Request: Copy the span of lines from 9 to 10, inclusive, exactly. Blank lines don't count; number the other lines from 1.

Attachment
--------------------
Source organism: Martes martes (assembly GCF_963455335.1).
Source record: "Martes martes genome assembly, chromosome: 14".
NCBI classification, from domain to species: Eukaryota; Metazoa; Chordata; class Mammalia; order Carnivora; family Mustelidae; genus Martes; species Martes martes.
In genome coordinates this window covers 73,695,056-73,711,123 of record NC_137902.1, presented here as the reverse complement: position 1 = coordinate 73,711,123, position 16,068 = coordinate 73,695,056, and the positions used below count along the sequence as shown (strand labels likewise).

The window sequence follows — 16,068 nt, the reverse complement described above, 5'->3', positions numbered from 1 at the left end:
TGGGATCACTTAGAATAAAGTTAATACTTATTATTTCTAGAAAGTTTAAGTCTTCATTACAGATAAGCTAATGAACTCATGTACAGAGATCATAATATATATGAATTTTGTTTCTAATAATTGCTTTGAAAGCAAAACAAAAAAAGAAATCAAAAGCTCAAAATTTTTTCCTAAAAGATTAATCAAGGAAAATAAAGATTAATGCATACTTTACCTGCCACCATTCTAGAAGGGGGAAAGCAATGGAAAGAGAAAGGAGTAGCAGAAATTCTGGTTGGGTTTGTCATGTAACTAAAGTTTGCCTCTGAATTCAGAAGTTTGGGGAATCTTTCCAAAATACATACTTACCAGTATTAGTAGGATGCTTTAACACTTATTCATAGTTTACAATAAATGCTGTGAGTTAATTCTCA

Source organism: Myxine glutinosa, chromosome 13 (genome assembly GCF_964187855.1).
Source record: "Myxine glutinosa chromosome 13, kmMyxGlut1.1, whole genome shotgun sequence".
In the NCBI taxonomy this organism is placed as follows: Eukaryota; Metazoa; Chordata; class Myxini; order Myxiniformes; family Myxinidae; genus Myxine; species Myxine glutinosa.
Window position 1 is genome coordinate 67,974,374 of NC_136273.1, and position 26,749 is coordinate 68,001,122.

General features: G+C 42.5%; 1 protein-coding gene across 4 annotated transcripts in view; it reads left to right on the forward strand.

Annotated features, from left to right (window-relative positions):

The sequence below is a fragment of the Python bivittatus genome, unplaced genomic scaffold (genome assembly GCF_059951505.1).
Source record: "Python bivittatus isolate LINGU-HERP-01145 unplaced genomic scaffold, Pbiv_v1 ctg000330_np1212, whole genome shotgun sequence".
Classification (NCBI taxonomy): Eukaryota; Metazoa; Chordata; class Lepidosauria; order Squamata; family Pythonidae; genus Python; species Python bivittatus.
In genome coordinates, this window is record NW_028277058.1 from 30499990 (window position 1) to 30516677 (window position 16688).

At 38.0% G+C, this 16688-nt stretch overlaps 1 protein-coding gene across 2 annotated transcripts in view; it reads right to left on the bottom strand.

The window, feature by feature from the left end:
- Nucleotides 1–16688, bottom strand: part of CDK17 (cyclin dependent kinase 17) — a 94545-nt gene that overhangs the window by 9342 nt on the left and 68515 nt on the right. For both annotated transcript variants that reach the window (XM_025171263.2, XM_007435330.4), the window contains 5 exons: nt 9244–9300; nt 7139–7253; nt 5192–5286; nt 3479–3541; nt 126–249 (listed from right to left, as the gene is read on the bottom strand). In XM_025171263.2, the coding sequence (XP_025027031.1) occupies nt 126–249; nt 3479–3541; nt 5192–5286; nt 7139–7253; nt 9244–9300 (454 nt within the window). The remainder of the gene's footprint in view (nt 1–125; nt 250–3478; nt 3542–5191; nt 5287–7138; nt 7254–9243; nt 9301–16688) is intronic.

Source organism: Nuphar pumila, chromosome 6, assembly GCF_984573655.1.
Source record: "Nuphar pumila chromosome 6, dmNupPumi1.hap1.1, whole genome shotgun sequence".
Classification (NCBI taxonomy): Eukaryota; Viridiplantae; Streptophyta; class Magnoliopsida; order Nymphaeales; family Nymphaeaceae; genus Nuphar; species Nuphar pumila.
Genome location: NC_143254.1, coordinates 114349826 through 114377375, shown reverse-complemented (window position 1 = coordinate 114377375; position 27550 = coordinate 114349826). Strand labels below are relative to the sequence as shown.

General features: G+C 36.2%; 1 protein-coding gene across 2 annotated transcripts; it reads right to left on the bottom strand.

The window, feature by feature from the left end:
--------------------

In the NCBI taxonomy this organism is placed as follows: Eukaryota; Metazoa; Chordata; class Myxini; order Myxiniformes; family Myxinidae; genus Myxine; species Myxine glutinosa.
Window position 1 is genome coordinate 67,974,374 of NC_136273.1, and position 26,749 is coordinate 68,001,122.